Apple VP Johnson says Apple’s ‘hands-on science museum’ retail stores successful

“It surely wasn’t the first time someone called Steve Jobs crazy. Three years ago, the chief executive officer of Apple Computer stood in front of investment analysts and journalists to unveil Apple’s well-kept secret: it was jumping into the retail store business,” Timothy C. Barman writes for The Providence Journal.

“The timing raised eyebrows. Internet and other technology companies were doing poorly. The Nasdaq Composite Index had dropped 55 percent from its peak in 2000. Sales of personal computers were declining. And the only other computer maker with retail stores — Gateway — was imploding. ‘The whole group had one reaction,’ said Apple executive Ron Johnson. ‘Are you serious? Steve’s a pretty persuasive guy,’ Johnson said, ‘but I don’t think he convinced one person in that room,'” Barman writes.

“Johnson came to Apple at Jobs’ urging after a stint at retail giant Target. Johnson headed that company’s retail strategy and is credited with bringing stylishly designed, high-end products, such as the Michael Graves teapot, to the store at prices the average shopper could afford. He said he told Jobs that he didn’t want to create just another computer shop. Johnson’s challenge was to come up with something different,” Barman writes. “What he came up with was indeed unique. Unlike most retail outlets, Apple stores are sparse, open and have a feeling that’s more like a hands-on exhibit at a science museum. Only 25 percent of a store’s floor space is devoted to products, he said, such as the company’s popular iPod music player. Products are stocked, but they are kept in the back, out of view.”

“‘We wanted an atmosphere that was inviting, not intimidating, forward-looking, warm, interactive,’ he said. ‘And it makes you feel intelligent just by being there,'” Barman writes.

Full article here.

MacDailyNews Take: “It surely wasn’t the first time someone called Steve Jobs crazy.” Nor will it be the last.



  1. I wonder when Steve stars shopping around again.
    There is Digidesign and Adobe.
    That would be nice. Apple Photoshop. If I remember right Apple already owns a part of Adobe.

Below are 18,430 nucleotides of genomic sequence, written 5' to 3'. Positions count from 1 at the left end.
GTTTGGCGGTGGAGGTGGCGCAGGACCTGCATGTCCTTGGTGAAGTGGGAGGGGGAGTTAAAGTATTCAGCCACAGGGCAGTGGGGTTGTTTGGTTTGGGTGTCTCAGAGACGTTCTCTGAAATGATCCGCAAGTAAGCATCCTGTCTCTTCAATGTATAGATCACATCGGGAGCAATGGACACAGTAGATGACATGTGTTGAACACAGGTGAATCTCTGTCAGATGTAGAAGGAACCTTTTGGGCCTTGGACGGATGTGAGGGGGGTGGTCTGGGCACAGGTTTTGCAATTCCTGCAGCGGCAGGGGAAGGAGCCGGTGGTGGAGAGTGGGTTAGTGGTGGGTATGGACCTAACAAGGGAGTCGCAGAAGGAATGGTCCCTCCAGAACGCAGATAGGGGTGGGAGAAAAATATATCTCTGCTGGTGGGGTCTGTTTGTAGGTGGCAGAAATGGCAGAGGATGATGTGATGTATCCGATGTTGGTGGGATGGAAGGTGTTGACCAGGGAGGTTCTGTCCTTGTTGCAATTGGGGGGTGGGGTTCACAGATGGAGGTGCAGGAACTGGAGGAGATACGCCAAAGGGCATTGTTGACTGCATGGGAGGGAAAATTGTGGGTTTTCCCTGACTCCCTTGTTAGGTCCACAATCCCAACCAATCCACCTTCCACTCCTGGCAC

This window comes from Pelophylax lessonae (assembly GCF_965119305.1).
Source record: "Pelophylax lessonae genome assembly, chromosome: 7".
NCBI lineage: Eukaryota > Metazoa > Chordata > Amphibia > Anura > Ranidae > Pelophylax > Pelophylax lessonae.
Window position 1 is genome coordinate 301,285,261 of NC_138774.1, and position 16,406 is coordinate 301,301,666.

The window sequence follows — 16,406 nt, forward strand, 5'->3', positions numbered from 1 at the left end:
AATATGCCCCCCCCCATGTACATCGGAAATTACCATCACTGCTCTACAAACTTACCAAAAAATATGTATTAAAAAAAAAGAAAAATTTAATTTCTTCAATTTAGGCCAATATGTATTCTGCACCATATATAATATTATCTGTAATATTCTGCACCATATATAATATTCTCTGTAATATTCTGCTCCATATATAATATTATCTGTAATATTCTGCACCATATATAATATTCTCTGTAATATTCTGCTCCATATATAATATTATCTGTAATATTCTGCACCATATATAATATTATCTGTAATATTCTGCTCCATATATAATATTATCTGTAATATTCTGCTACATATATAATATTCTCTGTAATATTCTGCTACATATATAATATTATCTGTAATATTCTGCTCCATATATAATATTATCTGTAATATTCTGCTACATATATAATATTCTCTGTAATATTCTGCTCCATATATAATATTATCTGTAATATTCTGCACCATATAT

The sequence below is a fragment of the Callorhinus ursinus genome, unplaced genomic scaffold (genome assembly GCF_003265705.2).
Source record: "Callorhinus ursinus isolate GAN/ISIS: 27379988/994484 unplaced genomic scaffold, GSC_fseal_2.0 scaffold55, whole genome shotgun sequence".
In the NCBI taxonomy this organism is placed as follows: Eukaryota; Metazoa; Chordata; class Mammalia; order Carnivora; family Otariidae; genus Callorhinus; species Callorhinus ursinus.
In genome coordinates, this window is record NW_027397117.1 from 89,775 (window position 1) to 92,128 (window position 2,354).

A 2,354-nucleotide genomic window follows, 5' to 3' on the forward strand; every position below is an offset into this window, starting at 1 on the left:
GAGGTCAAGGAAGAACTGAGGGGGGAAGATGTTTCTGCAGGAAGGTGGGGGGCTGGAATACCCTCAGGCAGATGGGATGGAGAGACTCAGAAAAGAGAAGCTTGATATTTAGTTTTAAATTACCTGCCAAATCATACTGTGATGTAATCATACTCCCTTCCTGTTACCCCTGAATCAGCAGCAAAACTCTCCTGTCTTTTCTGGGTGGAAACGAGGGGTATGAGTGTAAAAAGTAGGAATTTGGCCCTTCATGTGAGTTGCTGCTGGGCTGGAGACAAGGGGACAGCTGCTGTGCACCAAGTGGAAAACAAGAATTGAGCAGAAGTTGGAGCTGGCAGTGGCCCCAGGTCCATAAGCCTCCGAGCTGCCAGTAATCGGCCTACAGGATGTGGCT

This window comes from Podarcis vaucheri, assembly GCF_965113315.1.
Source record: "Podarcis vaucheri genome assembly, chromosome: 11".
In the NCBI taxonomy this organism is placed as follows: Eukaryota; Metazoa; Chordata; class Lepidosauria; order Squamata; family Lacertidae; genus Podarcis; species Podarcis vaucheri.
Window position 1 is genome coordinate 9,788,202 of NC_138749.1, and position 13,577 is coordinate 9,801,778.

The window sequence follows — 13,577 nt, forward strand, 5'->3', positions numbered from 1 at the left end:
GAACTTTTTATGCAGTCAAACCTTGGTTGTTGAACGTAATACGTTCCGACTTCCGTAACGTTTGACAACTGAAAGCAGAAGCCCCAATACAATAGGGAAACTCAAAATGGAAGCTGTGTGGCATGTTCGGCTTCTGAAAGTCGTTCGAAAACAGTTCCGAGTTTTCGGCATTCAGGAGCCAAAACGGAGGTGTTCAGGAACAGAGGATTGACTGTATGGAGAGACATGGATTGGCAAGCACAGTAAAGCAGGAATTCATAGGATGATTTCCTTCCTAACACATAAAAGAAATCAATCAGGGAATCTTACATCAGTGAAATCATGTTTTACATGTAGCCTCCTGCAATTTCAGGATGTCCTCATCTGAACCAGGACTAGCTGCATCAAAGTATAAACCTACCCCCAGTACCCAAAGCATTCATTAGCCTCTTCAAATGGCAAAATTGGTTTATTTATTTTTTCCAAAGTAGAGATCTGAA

Steve has to do something to AppleWorks too.
    Maybe some small company that makes project management tools too.

  2. Apple stores do well because in some cases they are the only decent retailer for Apple products. They are vital. Initial reaction to this from the analysts just confirms how dumb they are.

    Most of the big box stores have crappy presentation and display setup. Future Shop (CDN Best Buy) keeps iPods locked up with a battery-depleted floor model.

    The iMac and occasion eMac or iBook are always dusty and poorly kept. Depite the fact that at the particular store that I am thinking of, some of the PC sales dudes are Mac users.

    I am eagerly awaiting an Apple store in my area.

  3. We contribute ’til it hurts…then we stop.

    We can’t hurt ourselves, it’s suicide. Apple
    will never be a McDonald’s chain or a Hope diamond…it’s
    been done.


  4. Apple could be that Thanksgiving Day turkey that’s the
    centerpiece of the bounty of what this country started
    out as…there’s only one and it feeds a good sized family
    and autumn is the season when it tastes best.

    I will remember Apple for what it was and appreciate it as it grows old. Apple thought different & followed through on it’s thoughts that contributed greatly to this modern culture.


  5. to Mac User 47… “I think it would be great if Apple bought BMW. Then I wouldn’t have to hear anymore Apples to BMW’s comparisons.”
    Well, unfortunately at this time M$ is providing a big portion of DB and software needs of BMW… though this will be until a few more crashes happen I doubt that BMW would go with Apple.. . They have enough programmer and S/W engineers to produce their own system with other free UNIX boxes… sort of like

  6. A few months ago during a SF Bay Area visit my wife and I walked into the Palo Alto Apple store while someone was giving an iPhoto tutorial. It took me by surprise when she said she wanted to watch and listen while I looked at hardware. Her showing interest in anything related to computers is rare, but lately when I’ve showed her stuff on my iBook she’s starting to see the possibility of it actually being fun trying something else besides Yahoo! Mail and web browsing… once she gets a Mac. Oh, and she likes iTunes on her PC and just today discovered the radio tuner. Everything else on Windows has a taboo of intimidation and I’m not much help since I feel like a klutz using it.

  7. It’s just always such a rewarding experience going into an Apple store, as opposed to a CompUSA or Frys, where you’re more likely to get “deerin-headlight” stares from the teenaged employees than someone who actually knows something about the machines on display. And things actually WORK, and I can play with them at the Apple Store. Don’t know how many times I’ve gone to any other electronics store and they have 15 gazillion things on display and not one of them has a working battery or is properly plugged in. Not so at the Apple Store!

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